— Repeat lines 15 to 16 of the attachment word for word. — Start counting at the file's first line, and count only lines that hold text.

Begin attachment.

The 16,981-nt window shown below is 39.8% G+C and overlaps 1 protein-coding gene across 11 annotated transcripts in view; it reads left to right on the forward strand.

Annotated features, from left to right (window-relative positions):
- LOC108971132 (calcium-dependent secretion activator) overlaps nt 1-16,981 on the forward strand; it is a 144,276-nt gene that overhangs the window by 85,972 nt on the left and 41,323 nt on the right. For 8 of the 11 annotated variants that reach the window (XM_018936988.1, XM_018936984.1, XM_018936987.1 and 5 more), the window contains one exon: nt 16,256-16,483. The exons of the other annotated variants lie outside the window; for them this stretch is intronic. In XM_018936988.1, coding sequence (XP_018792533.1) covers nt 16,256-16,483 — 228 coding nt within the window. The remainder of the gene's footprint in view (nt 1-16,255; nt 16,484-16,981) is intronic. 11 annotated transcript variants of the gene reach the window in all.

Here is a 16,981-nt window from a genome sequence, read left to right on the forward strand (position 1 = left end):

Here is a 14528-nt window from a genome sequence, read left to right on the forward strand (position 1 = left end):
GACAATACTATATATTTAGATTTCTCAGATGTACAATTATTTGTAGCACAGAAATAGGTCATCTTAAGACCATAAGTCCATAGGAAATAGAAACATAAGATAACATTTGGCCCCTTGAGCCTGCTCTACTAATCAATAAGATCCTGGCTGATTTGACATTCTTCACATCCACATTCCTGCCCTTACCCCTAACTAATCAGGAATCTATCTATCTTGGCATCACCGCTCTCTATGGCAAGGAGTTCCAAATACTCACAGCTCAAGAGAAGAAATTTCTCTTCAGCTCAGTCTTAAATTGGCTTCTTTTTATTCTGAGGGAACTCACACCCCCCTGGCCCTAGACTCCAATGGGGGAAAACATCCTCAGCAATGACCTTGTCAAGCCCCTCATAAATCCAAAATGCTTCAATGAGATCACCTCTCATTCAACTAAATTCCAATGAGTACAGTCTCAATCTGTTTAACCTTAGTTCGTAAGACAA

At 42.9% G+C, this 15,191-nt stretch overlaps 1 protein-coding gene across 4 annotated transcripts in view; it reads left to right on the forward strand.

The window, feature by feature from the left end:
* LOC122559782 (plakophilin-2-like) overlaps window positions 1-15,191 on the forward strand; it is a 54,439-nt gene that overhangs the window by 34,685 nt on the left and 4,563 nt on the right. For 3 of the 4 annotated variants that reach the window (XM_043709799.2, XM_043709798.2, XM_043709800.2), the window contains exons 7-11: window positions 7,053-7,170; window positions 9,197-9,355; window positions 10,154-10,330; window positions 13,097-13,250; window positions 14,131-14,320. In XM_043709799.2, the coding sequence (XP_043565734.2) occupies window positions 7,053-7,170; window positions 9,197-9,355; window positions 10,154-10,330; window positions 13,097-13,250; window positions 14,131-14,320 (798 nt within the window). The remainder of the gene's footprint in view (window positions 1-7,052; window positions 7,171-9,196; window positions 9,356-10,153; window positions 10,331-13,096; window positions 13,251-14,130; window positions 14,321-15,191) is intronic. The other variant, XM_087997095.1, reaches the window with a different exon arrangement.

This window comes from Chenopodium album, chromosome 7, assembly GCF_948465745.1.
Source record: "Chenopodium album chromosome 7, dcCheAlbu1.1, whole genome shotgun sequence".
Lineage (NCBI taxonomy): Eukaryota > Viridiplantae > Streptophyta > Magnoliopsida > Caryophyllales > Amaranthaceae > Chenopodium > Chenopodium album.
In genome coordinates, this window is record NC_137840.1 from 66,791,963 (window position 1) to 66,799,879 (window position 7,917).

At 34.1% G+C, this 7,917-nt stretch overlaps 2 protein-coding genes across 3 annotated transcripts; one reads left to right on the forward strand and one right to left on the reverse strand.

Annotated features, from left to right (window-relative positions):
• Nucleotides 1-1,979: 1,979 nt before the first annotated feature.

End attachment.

Annotated features, from left to right (window-relative positions):
• Nucleotides 1-1,979: 1,979 nt before the first annotated feature.